This round of pet peeves is focused on poor interviewer experiences (hint: an interviewee one will be coming later).
- Misaligned values vs behavior: If you are telling candidates that people are your company’s number one priority, then who you are interviewing to potential join the team…should be a number one priority! Too often interviewers express company values but their behaviors say something completely different. I know it’s time consuming but so it not having someone good in the role.
- First impression: They are interviewing you too. I can’t tell you how many interviewers forget this and are not concerned with the impression that being late, disorganized, not passionate, etc says to the candidate. They are considering whether they would want to work for this leadership, show them you being a leader not engaging as if you “have to”.
- Over-interview: Yes, hiring is such an important decision. I’m not saying take it lightly but 4-10 rounds of interviews (some lasting the entire day) – is probably not helping your decision. Seriously, has anyone thought, nope…it was the 4th interview that won me over? Many times, this happens to have as many people as possible interview this individual – weigh the cost vs the benefit. I’m all for team selection, but do it wisely. Instead, put in a good 30, 60, 90 day policy. This is when you will really know if the hire was right or not; extending beyond that is when the costs of a bad hire escalate.
- Scenario Questions: Personally, I used to love scenario questions until I realized how many scenario question writers want one very specific answer to a scenario that often cannot be provided based on the question. Be very careful to not rule out great candidates because of lack of context or alternative ideas.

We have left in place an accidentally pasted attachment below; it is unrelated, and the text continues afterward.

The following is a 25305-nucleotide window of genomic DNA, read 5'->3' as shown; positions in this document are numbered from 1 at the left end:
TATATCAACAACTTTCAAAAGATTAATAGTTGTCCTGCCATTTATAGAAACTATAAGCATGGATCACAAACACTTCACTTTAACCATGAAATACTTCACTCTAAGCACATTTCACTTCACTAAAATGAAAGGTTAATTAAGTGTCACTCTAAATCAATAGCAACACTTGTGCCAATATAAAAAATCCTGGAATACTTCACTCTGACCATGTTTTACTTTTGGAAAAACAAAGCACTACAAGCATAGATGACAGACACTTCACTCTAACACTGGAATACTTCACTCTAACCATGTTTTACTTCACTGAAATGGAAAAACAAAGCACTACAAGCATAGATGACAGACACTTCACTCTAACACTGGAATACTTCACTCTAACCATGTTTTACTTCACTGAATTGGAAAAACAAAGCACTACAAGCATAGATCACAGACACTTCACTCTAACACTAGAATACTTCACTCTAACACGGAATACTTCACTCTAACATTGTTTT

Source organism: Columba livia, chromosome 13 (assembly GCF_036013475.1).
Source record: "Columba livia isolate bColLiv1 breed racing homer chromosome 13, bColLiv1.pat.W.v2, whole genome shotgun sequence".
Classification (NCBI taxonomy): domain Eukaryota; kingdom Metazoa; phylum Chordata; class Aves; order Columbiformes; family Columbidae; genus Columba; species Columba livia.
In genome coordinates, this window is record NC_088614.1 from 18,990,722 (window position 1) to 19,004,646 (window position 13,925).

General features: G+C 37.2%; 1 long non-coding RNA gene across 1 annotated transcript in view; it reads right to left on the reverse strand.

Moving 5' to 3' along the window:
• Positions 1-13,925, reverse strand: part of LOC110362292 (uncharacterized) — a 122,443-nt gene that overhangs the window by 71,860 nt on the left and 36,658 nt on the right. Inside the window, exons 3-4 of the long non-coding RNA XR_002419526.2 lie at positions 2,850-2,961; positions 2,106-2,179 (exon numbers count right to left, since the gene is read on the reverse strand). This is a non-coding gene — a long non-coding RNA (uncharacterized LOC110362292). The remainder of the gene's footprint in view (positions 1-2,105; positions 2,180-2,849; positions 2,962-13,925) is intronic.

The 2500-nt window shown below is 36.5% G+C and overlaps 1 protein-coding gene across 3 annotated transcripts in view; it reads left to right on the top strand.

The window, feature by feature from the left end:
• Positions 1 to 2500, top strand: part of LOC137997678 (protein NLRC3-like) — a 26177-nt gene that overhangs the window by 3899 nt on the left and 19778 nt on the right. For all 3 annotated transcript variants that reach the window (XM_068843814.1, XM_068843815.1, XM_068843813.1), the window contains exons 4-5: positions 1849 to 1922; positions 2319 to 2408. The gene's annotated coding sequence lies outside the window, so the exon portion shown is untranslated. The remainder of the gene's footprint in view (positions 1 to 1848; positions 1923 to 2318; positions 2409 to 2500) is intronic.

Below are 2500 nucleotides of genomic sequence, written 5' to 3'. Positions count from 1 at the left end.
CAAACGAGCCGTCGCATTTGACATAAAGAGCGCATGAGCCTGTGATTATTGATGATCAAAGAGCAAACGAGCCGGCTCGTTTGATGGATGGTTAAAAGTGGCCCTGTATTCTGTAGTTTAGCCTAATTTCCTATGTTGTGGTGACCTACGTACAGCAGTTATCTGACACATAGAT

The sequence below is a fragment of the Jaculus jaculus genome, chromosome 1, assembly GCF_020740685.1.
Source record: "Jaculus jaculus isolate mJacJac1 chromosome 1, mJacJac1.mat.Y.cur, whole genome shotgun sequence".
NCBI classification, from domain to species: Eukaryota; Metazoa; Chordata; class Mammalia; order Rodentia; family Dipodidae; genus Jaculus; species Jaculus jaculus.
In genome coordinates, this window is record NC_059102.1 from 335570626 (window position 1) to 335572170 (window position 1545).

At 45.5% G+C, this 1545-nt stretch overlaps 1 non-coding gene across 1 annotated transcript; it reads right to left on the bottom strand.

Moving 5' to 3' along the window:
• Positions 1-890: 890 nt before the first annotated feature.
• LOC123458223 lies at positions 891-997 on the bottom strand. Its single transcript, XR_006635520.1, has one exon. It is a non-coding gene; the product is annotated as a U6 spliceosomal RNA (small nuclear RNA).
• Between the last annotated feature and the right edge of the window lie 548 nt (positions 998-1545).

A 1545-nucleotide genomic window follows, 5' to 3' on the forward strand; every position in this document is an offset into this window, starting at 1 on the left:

- No Closure: If you are flying a candidate in for the second or third interview, then you should have a plan to bring this to closure while they are onsite. For example, after a day long third interview, the closure is “thanks for coming in, not sure what happens next but we’ll be in touch”. Instead, I’ve had the final hour be some activity with people in the company while the decision makers meet to decide. Then with 30 minutes remaining, hopefully present an offer. This tells candidates you are serious and in this market, you can’t waste time or you’ll lose the exceptional candidates.
As much as these are pet peeves, they are mine and as a leader that doesn’t mean I get to simply judge others. Instead, these serve as opportunities for others and for me to grow. If this stuff was easy, I wouldn’t be sharing.
What are your interviewer pet peeves?